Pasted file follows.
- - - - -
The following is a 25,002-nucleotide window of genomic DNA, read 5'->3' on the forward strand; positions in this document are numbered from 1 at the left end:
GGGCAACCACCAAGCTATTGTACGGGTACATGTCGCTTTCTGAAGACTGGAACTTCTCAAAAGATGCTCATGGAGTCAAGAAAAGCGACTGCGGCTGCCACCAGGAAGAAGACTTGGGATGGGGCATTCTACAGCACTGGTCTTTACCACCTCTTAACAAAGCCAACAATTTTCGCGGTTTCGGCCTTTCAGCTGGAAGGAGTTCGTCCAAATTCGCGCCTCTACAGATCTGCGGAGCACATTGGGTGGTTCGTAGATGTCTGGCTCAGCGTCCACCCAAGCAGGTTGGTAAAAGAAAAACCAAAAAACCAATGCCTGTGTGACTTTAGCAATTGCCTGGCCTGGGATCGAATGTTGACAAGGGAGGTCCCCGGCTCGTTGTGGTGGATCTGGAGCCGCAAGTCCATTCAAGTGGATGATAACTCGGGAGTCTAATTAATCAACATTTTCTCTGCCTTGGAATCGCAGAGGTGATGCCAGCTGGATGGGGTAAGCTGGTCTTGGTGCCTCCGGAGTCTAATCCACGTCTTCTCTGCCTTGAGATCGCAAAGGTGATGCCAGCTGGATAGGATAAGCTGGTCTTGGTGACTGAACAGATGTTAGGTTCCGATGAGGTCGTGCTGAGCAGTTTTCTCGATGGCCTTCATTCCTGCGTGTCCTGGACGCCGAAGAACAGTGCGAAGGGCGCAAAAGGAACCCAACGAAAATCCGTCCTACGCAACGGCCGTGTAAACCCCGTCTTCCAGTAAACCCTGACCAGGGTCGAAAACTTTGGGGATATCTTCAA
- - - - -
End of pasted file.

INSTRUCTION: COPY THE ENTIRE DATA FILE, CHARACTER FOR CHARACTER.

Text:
The following is a 25,002-nucleotide window of genomic DNA, read 5'->3' on the forward strand; positions in this document are numbered from 1 at the left end:
GGGCAACCACCAAGCTATTGTACGGGTACATGTCGCTTTCTGAAGACTGGAACTTCTCAAAAGATGCTCATGGAGTCAAGAAAAGCGACTGCGGCTGCCACCAGGAAGAAGACTTGGGATGGGGCATTCTACAGCACTGGTCTTTACCACCTCTTAACAAAGCCAACAATTTTCGCGGTTTCGGCCTTTCAGCTGGAAGGAGTTCGTCCAAATTCGCGCCTCTACAGATCTGCGGAGCACATTGGGTGGTTCGTAGATGTCTGGCTCAGCGTCCACCCAAGCAGGTTGGTAAAAGAAAAACCAAAAAACCAATGCCTGTGTGACTTTAGCAATTGCCTGGCCTGGGATCGAATGTTGACAAGGGAGGTCCCCGGCTCGTTGTGGTGGATCTGGAGCCGCAAGTCCATTCAAGTGGATGATAACTCGGGAGTCTAATTAATCAACATTTTCTCTGCCTTGGAATCGCAGAGGTGATGCCAGCTGGATGGGGTAAGCTGGTCTTGGTGCCTCCGGAGTCTAATCCACGTCTTCTCTGCCTTGAGATCGCAAAGGTGATGCCAGCTGGATAGGATAAGCTGGTCTTGGTGACTGAACAGATGTTAGGTTCCGATGAGGTCGTGCTGAGCAGTTTTCTCGATGGCCTTCATTCCTGCGTGTCCTGGACGCCGAAGAACAGTGCGAAGGGCGCAAAAGGAACCCAACGAAAATCCGTCCTACGCAACGGCCGTGTAAACCCCGTCTTCCAGTAAACCCTGACCAGGGTCGAAAACTTTGGGGATATCTTCAA